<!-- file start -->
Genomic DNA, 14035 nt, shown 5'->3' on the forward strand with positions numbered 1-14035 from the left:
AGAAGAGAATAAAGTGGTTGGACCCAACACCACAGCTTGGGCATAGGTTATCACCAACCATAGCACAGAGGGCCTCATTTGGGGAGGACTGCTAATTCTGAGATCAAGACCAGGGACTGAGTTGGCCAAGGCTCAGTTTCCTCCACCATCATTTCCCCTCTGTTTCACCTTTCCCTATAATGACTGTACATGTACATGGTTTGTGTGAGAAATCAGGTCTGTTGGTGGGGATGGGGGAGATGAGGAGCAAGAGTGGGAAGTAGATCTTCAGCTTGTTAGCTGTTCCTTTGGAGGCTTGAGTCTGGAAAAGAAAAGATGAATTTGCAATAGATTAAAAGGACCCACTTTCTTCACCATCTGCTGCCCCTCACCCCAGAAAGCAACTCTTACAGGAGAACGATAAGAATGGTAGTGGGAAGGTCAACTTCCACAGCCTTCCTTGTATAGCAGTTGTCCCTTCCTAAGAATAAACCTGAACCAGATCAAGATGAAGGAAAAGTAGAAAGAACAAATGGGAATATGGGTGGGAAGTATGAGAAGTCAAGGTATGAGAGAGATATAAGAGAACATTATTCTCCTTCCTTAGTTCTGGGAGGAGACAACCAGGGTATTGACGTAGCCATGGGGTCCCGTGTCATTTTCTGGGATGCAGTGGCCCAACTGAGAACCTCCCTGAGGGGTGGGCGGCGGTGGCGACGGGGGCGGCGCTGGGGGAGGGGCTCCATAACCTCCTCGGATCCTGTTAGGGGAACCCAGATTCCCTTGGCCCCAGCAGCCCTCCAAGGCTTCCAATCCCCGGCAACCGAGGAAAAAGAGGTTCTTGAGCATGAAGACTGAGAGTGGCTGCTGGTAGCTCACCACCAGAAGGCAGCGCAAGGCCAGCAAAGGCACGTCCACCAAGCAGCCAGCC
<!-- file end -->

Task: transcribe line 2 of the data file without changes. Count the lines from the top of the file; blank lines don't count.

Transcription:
AGAAGAGAATAAAGTGGTTGGACCCAACACCACAGCTTGGGCATAGGTTATCACCAACCATAGCACAGAGGGCCTCATTTGGGGAGGACTGCTAATTCTGAGATCAAGACCAGGGACTGAGTTGGCCAAGGCTCAGTTTCCTCCACCATCATTTCCCCTCTGTTTCACCTTTCCCTATAATGACTGTACATGTACATGGTTTGTGTGAGAAATCAGGTCTGTTGGTGGGGATGGGGGAGATGAGGAGCAAGAGTGGGAAGTAGATCTTCAGCTTGTTAGCTGTTCCTTTGGAGGCTTGAGTCTGGAAAAGAAAAGATGAATTTGCAATAGATTAAAAGGACCCACTTTCTTCACCATCTGCTGCCCCTCACCCCAGAAAGCAACTCTTACAGGAGAACGATAAGAATGGTAGTGGGAAGGTCAACTTCCACAGCCTTCCTTGTATAGCAGTTGTCCCTTCCTAAGAATAAACCTGAACCAGATCAAGATGAAGGAAAAGTAGAAAGAACAAATGGGAATATGGGTGGGAAGTATGAGAAGTCAAGGTATGAGAGAGATATAAGAGAACATTATTCTCCTTCCTTAGTTCTGGGAGGAGACAACCAGGGTATTGACGTAGCCATGGGGTCCCGTGTCATTTTCTGGGATGCAGTGGCCCAACTGAGAACCTCCCTGAGGGGTGGGCGGCGGTGGCGACGGGGGCGGCGCTGGGGGAGGGGCTCCATAACCTCCTCGGATCCTGTTAGGGGAACCCAGATTCCCTTGGCCCCAGCAGCCCTCCAAGGCTTCCAATCCCCGGCAACCGAGGAAAAAGAGGTTCTTGAGCATGAAGACTGAGAGTGGCTGCTGGTAGCTCACCACCAGAAGGCAGCGCAAGGCCAGCAAAGGCACGTCCACCAAGCAGCCAGCC